Pak­istan names Ab­basi in­terim prime min­is­ter


IS­LAM­ABAD — Pak­istan’s rul­ing party named se­nior law­maker Shahid Khaqan Ab­basi as suc­ces­sor to the de­posed prime min­is­ter on Satur­day, a day af­ter the Supreme Court re­moved Nawaz Sharif from of­fice for con­ceal­ing as­sets.

Sharif pro­posed Ab­basi as in­terim prime min­is­ter at the meet­ing of Pak­istan Mus­lim League party in Is­lam­abad. His re­quest was en­dorsed by law­mak­ers from his party.

Be­cause Sharif’s party en­joys a com­fort­able ma­jor­ity in the par­lia­ment, his long­time loy­al­ist Ab­basi is ex­pected to eas­ily win the re­quired vote when Na­tional As­sem­bly meets next week.

In a tele­vised speech Satur­day, Sharif said that his younger brother, Shah­baz, who cur­rently is chief min­is­ter in Pun­jab prov­ince, would con­test elec­tion to the Na­tional As­sem­bly, in the seat which fell va­cant with his re­moval.

In an emo­tional ap­peal, Sharif sought sup­port for Shah­baz as a fu­ture full-time pre­mier. Sharif said he tried his best to put Pak­istan on the path of progress but was un­fairly pe­nal­ized with his dis­qual­i­fi­ca­tion.

“I was not ex­pect­ing what hap­pened to me yes­ter­day,” he said.

Sharif said he was re­moved by the Supreme Court on “base­less al­le­ga­tions.”

He said the op­po­si­tion had cam­paigned against him in re­cent years, ac­cus­ing him and his fam­ily of in­dulging in al­leged cor­rup­tion. “My hands are clean and none of my fam­ily mem­bers mis­used govern­ment funds,” he said.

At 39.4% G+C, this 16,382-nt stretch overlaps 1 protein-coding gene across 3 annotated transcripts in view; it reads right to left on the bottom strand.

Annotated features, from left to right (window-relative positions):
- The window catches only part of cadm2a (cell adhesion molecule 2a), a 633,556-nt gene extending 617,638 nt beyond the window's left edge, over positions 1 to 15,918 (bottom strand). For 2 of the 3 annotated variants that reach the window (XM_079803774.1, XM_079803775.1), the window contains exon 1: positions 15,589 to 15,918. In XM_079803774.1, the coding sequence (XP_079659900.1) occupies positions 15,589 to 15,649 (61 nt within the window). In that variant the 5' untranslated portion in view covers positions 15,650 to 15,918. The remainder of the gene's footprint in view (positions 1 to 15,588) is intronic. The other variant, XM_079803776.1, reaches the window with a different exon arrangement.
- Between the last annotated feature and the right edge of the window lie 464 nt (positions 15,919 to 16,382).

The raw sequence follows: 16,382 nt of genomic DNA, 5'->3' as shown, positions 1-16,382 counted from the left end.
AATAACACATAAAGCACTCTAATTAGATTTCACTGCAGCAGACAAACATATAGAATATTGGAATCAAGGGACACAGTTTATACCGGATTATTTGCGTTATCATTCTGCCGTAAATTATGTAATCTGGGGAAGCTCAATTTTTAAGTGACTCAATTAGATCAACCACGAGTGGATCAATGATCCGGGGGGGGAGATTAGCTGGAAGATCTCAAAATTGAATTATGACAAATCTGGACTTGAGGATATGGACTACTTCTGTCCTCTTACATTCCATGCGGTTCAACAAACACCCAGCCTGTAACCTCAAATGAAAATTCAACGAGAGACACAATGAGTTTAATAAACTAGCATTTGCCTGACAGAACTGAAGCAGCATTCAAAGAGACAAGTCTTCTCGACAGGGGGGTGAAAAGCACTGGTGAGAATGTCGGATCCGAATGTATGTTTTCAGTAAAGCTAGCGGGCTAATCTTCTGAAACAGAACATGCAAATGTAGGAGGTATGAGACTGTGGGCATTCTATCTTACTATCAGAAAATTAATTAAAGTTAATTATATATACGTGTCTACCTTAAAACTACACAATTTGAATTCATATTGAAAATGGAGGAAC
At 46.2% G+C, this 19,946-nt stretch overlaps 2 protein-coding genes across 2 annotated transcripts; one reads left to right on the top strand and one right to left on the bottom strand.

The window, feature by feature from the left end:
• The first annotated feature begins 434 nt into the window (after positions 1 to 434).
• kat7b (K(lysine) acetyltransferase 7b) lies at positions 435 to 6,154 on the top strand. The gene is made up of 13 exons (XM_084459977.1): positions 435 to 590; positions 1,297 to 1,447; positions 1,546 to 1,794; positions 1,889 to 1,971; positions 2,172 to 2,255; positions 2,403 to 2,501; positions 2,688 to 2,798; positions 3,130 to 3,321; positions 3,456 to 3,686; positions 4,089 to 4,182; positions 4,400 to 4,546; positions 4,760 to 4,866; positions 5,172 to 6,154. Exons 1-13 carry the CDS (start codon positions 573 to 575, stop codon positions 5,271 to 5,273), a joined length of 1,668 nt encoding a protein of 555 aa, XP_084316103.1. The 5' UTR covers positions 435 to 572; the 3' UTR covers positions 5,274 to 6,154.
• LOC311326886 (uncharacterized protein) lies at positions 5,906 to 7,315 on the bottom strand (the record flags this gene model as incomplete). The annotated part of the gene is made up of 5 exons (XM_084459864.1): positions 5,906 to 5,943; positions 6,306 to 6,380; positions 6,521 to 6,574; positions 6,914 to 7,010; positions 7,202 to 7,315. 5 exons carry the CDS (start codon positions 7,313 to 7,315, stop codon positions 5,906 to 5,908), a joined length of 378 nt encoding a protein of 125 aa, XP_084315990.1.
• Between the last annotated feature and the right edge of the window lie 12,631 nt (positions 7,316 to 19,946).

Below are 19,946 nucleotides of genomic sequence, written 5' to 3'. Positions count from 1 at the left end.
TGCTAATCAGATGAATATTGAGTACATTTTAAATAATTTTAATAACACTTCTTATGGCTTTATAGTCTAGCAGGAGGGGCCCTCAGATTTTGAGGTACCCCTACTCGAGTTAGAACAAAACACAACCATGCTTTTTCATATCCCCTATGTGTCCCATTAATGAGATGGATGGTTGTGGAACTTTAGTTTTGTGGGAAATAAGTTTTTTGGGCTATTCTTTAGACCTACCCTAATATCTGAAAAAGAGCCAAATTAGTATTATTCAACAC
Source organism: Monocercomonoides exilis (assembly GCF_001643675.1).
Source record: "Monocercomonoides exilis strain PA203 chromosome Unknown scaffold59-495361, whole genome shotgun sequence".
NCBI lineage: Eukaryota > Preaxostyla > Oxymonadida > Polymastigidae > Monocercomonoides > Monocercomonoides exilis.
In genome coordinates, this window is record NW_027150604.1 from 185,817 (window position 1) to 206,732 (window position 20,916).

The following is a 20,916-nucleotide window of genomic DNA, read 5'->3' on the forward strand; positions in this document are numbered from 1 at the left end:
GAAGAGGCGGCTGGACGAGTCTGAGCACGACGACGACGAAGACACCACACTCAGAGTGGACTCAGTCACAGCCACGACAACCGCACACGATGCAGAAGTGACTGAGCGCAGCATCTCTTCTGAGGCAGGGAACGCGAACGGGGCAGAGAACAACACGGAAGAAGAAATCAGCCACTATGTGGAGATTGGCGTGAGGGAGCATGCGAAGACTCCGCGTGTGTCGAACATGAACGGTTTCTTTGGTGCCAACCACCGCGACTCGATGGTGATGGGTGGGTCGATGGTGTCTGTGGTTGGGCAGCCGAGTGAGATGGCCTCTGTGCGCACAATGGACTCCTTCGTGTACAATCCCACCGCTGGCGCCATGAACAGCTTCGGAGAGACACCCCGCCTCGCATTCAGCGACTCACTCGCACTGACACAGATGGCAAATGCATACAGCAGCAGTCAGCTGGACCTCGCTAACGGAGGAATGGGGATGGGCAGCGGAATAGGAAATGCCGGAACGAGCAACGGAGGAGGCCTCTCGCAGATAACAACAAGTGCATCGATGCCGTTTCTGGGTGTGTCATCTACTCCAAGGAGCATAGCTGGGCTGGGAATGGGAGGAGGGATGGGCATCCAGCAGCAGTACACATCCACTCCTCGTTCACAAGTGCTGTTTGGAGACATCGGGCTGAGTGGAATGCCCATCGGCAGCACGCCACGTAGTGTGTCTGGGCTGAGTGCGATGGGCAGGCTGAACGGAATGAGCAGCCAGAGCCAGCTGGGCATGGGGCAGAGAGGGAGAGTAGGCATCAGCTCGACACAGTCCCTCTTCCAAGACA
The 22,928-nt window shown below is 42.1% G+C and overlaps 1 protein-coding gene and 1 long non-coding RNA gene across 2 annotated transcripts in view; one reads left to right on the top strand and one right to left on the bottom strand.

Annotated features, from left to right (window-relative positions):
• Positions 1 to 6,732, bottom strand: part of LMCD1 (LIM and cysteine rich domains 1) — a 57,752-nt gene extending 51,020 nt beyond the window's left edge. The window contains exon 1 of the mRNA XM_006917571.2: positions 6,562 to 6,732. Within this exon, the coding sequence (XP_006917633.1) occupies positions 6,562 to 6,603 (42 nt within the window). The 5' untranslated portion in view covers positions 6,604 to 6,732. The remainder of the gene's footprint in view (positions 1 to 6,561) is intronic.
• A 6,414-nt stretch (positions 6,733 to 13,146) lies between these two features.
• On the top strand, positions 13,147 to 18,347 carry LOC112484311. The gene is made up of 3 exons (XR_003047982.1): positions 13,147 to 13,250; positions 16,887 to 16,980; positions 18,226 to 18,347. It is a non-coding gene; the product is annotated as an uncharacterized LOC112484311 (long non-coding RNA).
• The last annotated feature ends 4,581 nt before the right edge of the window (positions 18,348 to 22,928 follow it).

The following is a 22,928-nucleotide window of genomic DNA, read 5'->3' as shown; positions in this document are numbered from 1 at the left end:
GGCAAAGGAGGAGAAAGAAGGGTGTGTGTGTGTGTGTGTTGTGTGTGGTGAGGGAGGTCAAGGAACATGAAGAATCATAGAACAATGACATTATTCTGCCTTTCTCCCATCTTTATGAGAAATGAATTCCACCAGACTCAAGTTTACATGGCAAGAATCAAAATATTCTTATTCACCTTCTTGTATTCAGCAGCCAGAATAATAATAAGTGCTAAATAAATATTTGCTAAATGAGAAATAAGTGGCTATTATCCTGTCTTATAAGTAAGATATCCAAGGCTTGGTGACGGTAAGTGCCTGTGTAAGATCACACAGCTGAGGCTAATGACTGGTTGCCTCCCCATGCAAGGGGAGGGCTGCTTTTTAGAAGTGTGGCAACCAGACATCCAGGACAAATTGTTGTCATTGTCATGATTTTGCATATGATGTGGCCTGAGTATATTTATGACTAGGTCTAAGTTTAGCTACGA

It was his first pub­lic re­sponse to Fri­day’s court rul­ing.

Sharif said he felt sad­dened by his re­moval as he be­lieved he had worked sin­cerely for the na­tion like “a sol­dier.” He said his­tory would now de­cide whether the court’s de­ci­sion was good for Pak­istan.

Sharif de­fended his record, say­ing he al­ways paid his taxes.

Sharif’s daugh­ter Maryam Nawaz in a tweet said her fa­ther would “re­turn with greater force,” and asked her party to “stay strong”

Also Satur­day, Ab­basi vowed to “con­tinue the mis­sion” of Sharif. He said he was grate­ful to Sharif for nam­ing him pre­mier, even though it will only be for a brief pe­riod.

Satur­day’s de­vel­op­ments came amid a se­ri­ous po­lit­i­cal cri­sis that gripped Pak­istan be­cause of Sharif’s re­moval, with law­mak­ers and le­gal ex­perts won­der­ing who was run­ning the govern­ment.

Ear­lier, Raja Za­farul Haq, a se­nior leader from Sharif’s party, said Pak­istan would con­tinue with­out a prime min­is­ter un­til the Na­tional As­sem­bly elects a new one. “We are with­out a prime min­is­ter even now,” he told The As­so­ci­ated Press.

Haq said that al­though the court in Fri­day’s rul­ing asked fig­ure­head Pres­i­dent Mam­noon Hus­sain to “en­sure con­tin­u­a­tion of the demo­cratic process,” the real­ity was that the coun­try was still fac­ing a po­lit­i­cal cri­sis.

He said there was no pro­vi­sion in the con­sti­tu­tion about the ap­point­ment of an act­ing prime min­is­ter. He said Sharif might have stayed in power un­til the ap­point­ment of a new prime min­is­ter if judges had not sacked him ef­fec­tive im­me­di­ately.

Sharif re­signed Fri­day, say­ing he had reser­va­tions about the court rul­ing.

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